Merida s-Presso I8-D £729.99

Hub-geared hybrid

BikeRadar score 4/5

For many years, Merida manufactured bikes for other companies behind the scenes, but these days it sells them under its own name. The S-Presso I8-D is at the top of Merida’s 700C urban hybrid range. The ’08 model shown here has vertical dropouts, which explains the derailleur-style tensioner; the ’09 bike gets forward-facing dropouts instead, which is better.

  • Frame and fork: Decent and not-too-heavy hybrid frame with all the fittings you’d expect – and some you wouldn’t. But wait for the ’09 model for its improved dropouts.
  • Handling: Crisis-style cornering courtesy of the awful CST tyres undermines everything else. Change those and you’ve got a good medium-pace flat-bar commuter.
  • Equipment: The Alfine hub is the business for an urban bike, with a good range and slick operation. Hydraulic disc brakes are nice and the positioning of the rear rotor is good.
  • Wheels: Acceptable hoops – it’s just a pity the front is way out of dish.

The aluminium frame uses a top tube and down tube that have what Merida calls a ‘shotgun’ profile, looking from the underside like two smaller tubes side by side. Merida claims this provides ‘better energy absorption’. We’re sceptical, though it does help tidy the cables out of the way.

Frame fittings include the usual rear carrier rack and mudguard eyelets. Additionally there’s a ‘K-Mount’ – a dedicated frame fitting for a Hebie kickstand. The rear disc brake mounts have been moved forward onto the chainstay, which prevents the brake calliper fouling a rear rack.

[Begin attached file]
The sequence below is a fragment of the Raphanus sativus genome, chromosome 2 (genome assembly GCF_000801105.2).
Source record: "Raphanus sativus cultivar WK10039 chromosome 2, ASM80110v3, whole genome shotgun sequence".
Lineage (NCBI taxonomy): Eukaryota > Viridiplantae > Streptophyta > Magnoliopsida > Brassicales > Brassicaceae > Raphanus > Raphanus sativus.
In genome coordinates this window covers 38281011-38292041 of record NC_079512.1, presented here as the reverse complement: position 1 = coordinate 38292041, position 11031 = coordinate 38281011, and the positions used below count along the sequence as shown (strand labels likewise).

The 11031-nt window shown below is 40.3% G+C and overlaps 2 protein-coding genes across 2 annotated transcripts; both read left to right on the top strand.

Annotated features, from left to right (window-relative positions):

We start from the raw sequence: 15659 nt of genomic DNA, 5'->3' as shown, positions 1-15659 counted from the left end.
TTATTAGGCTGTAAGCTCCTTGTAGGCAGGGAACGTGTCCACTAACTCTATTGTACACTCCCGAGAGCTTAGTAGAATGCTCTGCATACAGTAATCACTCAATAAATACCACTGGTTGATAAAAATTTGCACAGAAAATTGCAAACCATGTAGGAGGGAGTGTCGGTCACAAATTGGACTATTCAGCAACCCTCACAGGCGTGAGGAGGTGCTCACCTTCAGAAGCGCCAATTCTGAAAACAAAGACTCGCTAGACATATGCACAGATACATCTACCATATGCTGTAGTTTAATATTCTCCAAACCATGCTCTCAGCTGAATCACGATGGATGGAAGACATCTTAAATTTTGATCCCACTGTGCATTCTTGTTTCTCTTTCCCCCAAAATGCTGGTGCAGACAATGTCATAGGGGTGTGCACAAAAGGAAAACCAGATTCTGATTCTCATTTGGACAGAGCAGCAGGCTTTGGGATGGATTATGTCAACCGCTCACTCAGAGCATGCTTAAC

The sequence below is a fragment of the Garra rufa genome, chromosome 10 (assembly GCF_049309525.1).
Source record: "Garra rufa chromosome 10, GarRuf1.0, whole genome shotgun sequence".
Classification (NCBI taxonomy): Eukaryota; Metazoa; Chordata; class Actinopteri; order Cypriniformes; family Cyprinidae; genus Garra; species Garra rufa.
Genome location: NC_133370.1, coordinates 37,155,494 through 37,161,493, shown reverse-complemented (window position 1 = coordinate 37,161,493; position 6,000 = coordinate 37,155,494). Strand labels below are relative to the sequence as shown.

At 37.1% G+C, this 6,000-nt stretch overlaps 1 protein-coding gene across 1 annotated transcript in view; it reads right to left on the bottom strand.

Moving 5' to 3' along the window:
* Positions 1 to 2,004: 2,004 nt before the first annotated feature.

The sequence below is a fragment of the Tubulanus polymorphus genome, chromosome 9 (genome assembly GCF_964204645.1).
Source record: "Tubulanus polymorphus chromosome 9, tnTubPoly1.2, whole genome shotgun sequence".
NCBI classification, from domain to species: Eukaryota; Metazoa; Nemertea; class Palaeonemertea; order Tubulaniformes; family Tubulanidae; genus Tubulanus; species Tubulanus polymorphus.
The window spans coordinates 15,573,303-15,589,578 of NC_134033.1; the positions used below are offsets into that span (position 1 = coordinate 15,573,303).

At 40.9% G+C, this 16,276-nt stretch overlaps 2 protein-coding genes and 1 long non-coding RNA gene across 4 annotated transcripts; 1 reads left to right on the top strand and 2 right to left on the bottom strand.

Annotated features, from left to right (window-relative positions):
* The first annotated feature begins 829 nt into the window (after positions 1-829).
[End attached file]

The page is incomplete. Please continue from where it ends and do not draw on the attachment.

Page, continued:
The Merida’s standout component is its Shimano Alfine eight-speed hub. Gear ratios are the same as the Nexus 8, which it evolved from: 0.53, 0.64, 0.75, 0.85, 1 (oddly, not direct drive – you’re going through spinning hub internals to get it), 1.22, 1.42 and 1.62. With the 20-tooth sprocket fitted, that’s approximately the same range as an 11-32T cassette.

The Alfine's internal gears turn on ball bearings rather than bushes for better efficiency, and they are smooth and quiet thanks to a double roller clutch. Its seals are good, and it can be fitted with a Center Lock disc rotor.

In use, the Alfine hub feels more egg whisk than pepper grinder. You can shift when pedalling, although too much pressure delays the shift, particularly between fourth and fifth. If you want to alter the gearing, you can get sprockets from 16-23T (but only 18 or 20T if you use the Alfine tensioner, as on our test bike).

A downside to using the Alfine hub is that it’s harder to get the wheel out. You’ll need a spanner and you’ll have to disengage the gear cable. But that means it’s harder for thieves too, so less worry about your back wheel going walkies.

The front wheel on our test bike was true but significantly out of dish – the rim wasn’t centred between the dropouts. Your dealer could fix this at point of purchase, and you could ask him to change the CST tyres while he’s at it.

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